Predator Management in Unit 3A

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Due to a four-year downward trend of antelope population numbers and fawn survival in Game Management Unit 3A, the Arizona Game and Fish Department is contracting with the Animal and Plant Health Inspection Service (APHIS), a branch of the U.S. Department of Agriculture, to remove a portion of the coyote population to facilitate the recovery of that pronghorn population. APHIS will conduct predator management activities in the western part of Unit 3A, located northwest of Snowflake, in the next few weeks.

Department officials say these types of wildlife management plans are designed to ease fawn crop mortalities due to predators during the critical first few weeks following birth, when they are least mobile and most vulnerable.

In explaining this management action decision, Dave Cagle, game specialist in the department's Pinetop regional office, says, "Survival rates of pronghorn fawns have been poor since 1999, with observed average fawn crops during this time of 15 fawns for every 100 does. This population is decreasing, and needs a boost to better ensure its long-term viability. If the ratios can be increased to about 30 fawns to 100 does, then the pronghorn population will at least stabilize or slightly increase."

Because of continued loss of habitat and dwindling antelope population numbers occurring over the past few decades, pronghorn in Arizona are regarded and managed by the department as a species of special concern. Cagle says that fences, highways, human encroachment, competition with livestock, water distribution, range conditions and predation all influence pronghorn populations.

He notes, "Since the department has little control over these factors, we are limited to only those management tools available to us. Research has clearly and repeatedly shown that coyote-caused fawn predation can be a significant limiting factor affecting pronghorn fawn survival. Predator control measures, applied at the right time of year and with the right application, can greatly enhance dwindling antelope populations by improving fawn survival."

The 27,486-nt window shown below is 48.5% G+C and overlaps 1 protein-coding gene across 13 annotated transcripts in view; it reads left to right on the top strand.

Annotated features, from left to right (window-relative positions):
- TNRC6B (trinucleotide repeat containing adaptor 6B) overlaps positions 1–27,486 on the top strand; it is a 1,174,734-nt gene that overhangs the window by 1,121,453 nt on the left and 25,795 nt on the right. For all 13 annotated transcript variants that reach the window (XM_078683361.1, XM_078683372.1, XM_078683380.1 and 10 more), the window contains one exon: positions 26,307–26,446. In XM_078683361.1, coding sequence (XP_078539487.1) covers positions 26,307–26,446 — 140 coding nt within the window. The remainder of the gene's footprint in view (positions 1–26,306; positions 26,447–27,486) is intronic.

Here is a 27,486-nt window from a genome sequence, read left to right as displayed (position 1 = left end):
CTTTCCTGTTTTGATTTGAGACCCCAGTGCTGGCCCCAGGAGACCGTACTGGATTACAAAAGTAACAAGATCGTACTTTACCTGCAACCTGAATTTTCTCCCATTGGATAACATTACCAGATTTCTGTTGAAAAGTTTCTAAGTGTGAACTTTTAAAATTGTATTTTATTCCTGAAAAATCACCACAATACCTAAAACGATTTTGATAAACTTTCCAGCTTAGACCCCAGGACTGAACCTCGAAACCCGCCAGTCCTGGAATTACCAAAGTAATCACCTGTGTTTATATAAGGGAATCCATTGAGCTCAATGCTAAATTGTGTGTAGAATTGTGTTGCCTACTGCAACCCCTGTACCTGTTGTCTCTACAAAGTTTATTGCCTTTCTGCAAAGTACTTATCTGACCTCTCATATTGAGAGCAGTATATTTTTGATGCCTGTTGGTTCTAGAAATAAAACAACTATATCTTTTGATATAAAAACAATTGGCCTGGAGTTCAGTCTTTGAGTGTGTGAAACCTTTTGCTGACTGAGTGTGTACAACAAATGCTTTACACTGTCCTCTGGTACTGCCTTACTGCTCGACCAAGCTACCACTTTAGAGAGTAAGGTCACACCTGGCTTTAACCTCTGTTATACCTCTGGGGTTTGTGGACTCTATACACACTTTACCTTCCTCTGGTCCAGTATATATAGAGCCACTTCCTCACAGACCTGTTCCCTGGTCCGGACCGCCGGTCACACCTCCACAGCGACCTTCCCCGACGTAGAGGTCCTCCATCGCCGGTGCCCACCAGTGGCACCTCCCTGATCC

Cagle acknowledges that not everyone is going to agree with each wildlife management decision made by the department. "However," he says, "most people do agree with our goal to maintain the greatest diversity of wildlife. The department's ultimate goal in this particular management effort is to ensure that both coyote and pronghorn populations remain viable. We don't want just coyotes, nor do we want just antelope. Like most people, we want both, and through aggressive and effective management, we can have both. "

The department manages for the sustained welfare of entire populations, always realizing there will be individual losses and the occasional need for limited removals.

"The department's objective with this plan is simply to limit coyote predation on newborn antelope fawns in a specific area for a brief period to allow an increased number of fawns to survive and enter the adult population. The action is not designed to suppress or eliminate coyotes in the area for an extended period.

The Arizona Game and Fish Commission and the department clearly recognize the role and value of coyotes, along with all other predators, and we manage for a sustained and viable population of these animals as well," Cagle says.

The Unit 3A predator management plan has been reviewed and approved by affected landowners in the area, as well as the Show Low Habitat Partnership Committee. Interested parties with questions can contact Cagle at the Game and Fish regional office in Pinetop at (928) 367-4281.